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9. These terms and your posts and contributions shall be governed and interpreted in accordance with the laws of Switzerland (without giving effect to conflict of laws principles thereof) and any dispute exclusively settled by the Courts of the Canton of Geneva.

The Politicization Of The US Patent System

The Washington Post story, How patent reform’s fraught politics have left USPTO still without a boss (July 30), is a vivid account of how patent reform has divided the US economy, preempting a possible replacement for David Kappos who stepped down 18 months ago. The division is even bigger than portrayed. Universities have lined up en masse to oppose reform, while main street businesses that merely use technology argue for reform. Reminiscent of the partisan divide that has paralyzed US politics, this struggle crosses party lines and extends well beyond the usual inter-industry debates. Framed in terms of combating patent trolls through technical legal fixes, there lurks a broader economic concern – to what extent ordinary retailers, bank, restaurants, local banks, motels, realtors, and travel agents should bear the burden of defending against patents as a cost of doing business.


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    Proposal For A New Model Giving Rights To Online Sharing Of Content

    Published on 9 February 2012 @ 10:15 pm

    Intellectual Property Watch

    A new publication by a well-known open access advocate proposes a business model for sharing content online that would recognise sharing as a right.

    The publication, “Sharing: Culture and the Economy in the Internet Age,” is by Philippe Aigrain, co-founder of the French civil liberties group La Quadrature du Net, in collaboration with Suzanne Aigrain.

    The financial model adds the “creative contribution” into the financial equation so as to expand the creative economy “in a context where sharing is recognized as a right,” according to a release.

    “To break away from the repressive war on the sharing of culture online, exemplified by the SOPA/PIPA bills in the US or the ACTA agreement on a global scale, Sharing makes a case for the legitimacy and usefulness of non-market sharing between individuals of digital works,” it said.

    “The creative contribution (a term that Aigrain has been using since 2008) is a flatrate mechanism with original features based on social rights, rewards and remuneration for artists as well as financing of future works, data collection for rewards based on voluntary provision using automated recording on user machines and under their sole control, and more,” it said.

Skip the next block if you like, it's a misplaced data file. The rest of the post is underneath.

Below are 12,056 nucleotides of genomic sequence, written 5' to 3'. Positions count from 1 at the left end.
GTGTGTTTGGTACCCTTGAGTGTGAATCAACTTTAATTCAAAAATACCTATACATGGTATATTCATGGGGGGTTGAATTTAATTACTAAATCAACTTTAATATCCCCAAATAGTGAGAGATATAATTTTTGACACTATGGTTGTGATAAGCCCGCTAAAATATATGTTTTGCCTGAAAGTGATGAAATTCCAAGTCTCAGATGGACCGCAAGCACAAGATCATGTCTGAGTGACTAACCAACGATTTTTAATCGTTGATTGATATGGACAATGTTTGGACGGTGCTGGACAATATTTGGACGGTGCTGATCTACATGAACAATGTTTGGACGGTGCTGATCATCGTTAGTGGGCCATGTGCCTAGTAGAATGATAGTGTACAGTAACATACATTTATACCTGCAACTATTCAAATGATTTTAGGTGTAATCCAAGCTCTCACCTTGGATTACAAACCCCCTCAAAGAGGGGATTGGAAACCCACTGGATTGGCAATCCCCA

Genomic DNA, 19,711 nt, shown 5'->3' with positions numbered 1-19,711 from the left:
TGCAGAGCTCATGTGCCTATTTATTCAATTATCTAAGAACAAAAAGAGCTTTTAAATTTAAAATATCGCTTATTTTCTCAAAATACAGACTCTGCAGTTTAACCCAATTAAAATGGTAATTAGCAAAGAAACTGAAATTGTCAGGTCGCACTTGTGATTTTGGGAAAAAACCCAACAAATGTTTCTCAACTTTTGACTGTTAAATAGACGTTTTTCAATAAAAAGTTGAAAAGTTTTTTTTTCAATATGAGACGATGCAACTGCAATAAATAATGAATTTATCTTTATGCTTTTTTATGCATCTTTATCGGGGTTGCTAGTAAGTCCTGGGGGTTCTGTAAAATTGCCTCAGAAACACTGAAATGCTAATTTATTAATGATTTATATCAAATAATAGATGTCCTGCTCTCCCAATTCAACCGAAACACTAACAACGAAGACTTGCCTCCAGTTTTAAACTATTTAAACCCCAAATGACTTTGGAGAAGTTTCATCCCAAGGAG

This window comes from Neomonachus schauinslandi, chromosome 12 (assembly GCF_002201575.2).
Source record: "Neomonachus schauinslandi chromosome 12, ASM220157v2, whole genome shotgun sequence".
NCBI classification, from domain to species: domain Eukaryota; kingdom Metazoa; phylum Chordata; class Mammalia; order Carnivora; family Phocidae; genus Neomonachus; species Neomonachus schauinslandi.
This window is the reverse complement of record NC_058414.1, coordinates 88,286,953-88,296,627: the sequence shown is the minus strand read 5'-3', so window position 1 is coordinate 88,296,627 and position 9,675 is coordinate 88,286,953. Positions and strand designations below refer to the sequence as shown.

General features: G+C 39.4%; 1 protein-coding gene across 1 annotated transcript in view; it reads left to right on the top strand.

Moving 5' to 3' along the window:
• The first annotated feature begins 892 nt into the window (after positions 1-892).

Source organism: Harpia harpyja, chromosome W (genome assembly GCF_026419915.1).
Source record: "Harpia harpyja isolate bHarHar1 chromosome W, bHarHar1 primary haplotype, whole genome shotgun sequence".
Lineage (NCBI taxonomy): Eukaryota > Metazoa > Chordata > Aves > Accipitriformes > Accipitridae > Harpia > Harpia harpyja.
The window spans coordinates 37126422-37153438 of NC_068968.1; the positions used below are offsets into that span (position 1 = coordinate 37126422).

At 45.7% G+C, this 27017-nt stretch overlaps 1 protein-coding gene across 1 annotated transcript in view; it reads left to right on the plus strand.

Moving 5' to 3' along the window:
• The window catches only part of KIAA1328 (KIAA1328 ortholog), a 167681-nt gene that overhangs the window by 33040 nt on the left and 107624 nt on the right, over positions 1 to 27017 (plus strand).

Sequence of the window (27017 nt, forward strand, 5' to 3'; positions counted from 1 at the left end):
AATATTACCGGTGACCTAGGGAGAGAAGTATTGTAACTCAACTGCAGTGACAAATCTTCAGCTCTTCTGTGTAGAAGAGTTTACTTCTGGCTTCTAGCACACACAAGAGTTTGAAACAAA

The book has been published in a hybrid form, with four components:

    * The paper book, available globally,
    * a commercial eBook in Epub format,
    * an open access electronic version,
    all under a CC-By-NC-ND license,
    * and a dedicated “live book“ website at http://www.sharing-thebook.net where you can comment on the book chapters, download source code and datasets, and interactively run models with parameters of your choice.

    The book is available here, or from Amsterdam University Press here, or University of Chicago Press (US) here.

     

    Comments

    1. Jason Barnes says:

      Just another advocate of piracy. The only difference between this thief and other pirates is that this one disguises his advocacy of theft with fancy words, and conceals his true message in a cloud of double-talk.

      What he actually claims is that there is now a license to steal.

    2. Marion Gropen says:

      Ah, yes, the academics in full cry. Impractical, and completely oblivious to the fact that their solution will ensure that those authors who currently make a living from their pen won’t be able to do so under the new regime, much less the hundreds of thousands of small publishers, and the fewer folks employed by the tiny number of big publishers.

      It will however, provide a lot of work for out of work clerks and accountants, who could be called creative, I suppose.

      And it will certainly ensure that all of the bestsellers that might have taken up all of the readers’ time won’t be there, so all the “under-appreciated great” writers will get their time in the sun.


    Leave a Reply